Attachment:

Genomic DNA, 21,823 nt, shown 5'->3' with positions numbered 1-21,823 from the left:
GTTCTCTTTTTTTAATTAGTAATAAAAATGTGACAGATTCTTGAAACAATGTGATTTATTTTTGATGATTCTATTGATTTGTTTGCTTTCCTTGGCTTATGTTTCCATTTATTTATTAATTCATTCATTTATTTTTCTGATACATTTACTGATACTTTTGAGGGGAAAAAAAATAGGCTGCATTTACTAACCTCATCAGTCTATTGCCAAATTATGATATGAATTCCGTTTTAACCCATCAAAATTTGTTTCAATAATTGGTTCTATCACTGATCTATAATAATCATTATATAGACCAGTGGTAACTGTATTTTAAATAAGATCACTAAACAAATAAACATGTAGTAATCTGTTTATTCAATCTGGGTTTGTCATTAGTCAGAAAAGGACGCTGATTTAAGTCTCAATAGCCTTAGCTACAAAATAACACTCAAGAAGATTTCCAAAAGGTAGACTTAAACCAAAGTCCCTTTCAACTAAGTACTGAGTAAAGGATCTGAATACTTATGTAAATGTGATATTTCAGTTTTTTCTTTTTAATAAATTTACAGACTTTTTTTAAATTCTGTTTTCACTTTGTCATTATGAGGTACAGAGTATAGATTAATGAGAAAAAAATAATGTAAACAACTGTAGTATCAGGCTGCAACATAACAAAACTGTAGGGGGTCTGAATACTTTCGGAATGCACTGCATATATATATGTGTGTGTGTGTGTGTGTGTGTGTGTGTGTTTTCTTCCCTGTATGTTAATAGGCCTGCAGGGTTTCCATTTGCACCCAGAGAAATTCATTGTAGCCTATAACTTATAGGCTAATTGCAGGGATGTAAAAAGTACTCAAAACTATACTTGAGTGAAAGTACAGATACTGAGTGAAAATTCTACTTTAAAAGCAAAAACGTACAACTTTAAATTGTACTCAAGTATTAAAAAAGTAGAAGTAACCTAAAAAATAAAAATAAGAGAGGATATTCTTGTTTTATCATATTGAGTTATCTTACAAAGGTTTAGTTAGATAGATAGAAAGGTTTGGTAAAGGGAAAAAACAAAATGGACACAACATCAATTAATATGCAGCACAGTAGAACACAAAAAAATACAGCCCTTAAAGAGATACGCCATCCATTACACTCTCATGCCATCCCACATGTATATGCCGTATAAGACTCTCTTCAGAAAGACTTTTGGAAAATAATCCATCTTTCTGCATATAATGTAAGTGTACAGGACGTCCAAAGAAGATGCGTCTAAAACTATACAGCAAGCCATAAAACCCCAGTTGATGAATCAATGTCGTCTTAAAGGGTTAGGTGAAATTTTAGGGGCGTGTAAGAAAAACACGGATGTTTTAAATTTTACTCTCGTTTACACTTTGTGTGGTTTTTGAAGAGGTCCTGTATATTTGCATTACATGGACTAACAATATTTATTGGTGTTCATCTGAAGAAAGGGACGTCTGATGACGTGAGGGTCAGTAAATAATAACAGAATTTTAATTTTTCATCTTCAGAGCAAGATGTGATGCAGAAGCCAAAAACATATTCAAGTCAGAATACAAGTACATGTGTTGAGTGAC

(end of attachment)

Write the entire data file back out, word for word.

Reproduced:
Genomic DNA, 21,823 nt, shown 5'->3' with positions numbered 1-21,823 from the left:
GTTCTCTTTTTTTAATTAGTAATAAAAATGTGACAGATTCTTGAAACAATGTGATTTATTTTTGATGATTCTATTGATTTGTTTGCTTTCCTTGGCTTATGTTTCCATTTATTTATTAATTCATTCATTTATTTTTCTGATACATTTACTGATACTTTTGAGGGGAAAAAAAATAGGCTGCATTTACTAACCTCATCAGTCTATTGCCAAATTATGATATGAATTCCGTTTTAACCCATCAAAATTTGTTTCAATAATTGGTTCTATCACTGATCTATAATAATCATTATATAGACCAGTGGTAACTGTATTTTAAATAAGATCACTAAACAAATAAACATGTAGTAATCTGTTTATTCAATCTGGGTTTGTCATTAGTCAGAAAAGGACGCTGATTTAAGTCTCAATAGCCTTAGCTACAAAATAACACTCAAGAAGATTTCCAAAAGGTAGACTTAAACCAAAGTCCCTTTCAACTAAGTACTGAGTAAAGGATCTGAATACTTATGTAAATGTGATATTTCAGTTTTTTCTTTTTAATAAATTTACAGACTTTTTTTAAATTCTGTTTTCACTTTGTCATTATGAGGTACAGAGTATAGATTAATGAGAAAAAAATAATGTAAACAACTGTAGTATCAGGCTGCAACATAACAAAACTGTAGGGGGTCTGAATACTTTCGGAATGCACTGCATATATATATGTGTGTGTGTGTGTGTGTGTGTGTGTGTGTTTTCTTCCCTGTATGTTAATAGGCCTGCAGGGTTTCCATTTGCACCCAGAGAAATTCATTGTAGCCTATAACTTATAGGCTAATTGCAGGGATGTAAAAAGTACTCAAAACTATACTTGAGTGAAAGTACAGATACTGAGTGAAAATTCTACTTTAAAAGCAAAAACGTACAACTTTAAATTGTACTCAAGTATTAAAAAAGTAGAAGTAACCTAAAAAATAAAAATAAGAGAGGATATTCTTGTTTTATCATATTGAGTTATCTTACAAAGGTTTAGTTAGATAGATAGAAAGGTTTGGTAAAGGGAAAAAACAAAATGGACACAACATCAATTAATATGCAGCACAGTAGAACACAAAAAAATACAGCCCTTAAAGAGATACGCCATCCATTACACTCTCATGCCATCCCACATGTATATGCCGTATAAGACTCTCTTCAGAAAGACTTTTGGAAAATAATCCATCTTTCTGCATATAATGTAAGTGTACAGGACGTCCAAAGAAGATGCGTCTAAAACTATACAGCAAGCCATAAAACCCCAGTTGATGAATCAATGTCGTCTTAAAGGGTTAGGTGAAATTTTAGGGGCGTGTAAGAAAAACACGGATGTTTTAAATTTTACTCTCGTTTACACTTTGTGTGGTTTTTGAAGAGGTCCTGTATATTTGCATTACATGGACTAACAATATTTATTGGTGTTCATCTGAAGAAAGGGACGTCTGATGACGTGAGGGTCAGTAAATAATAACAGAATTTTAATTTTTCATCTTCAGAGCAAGATGTGATGCAGAAGCCAAAAACATATTCAAGTCAGAATACAAGTACATGTGTTGAGTGAC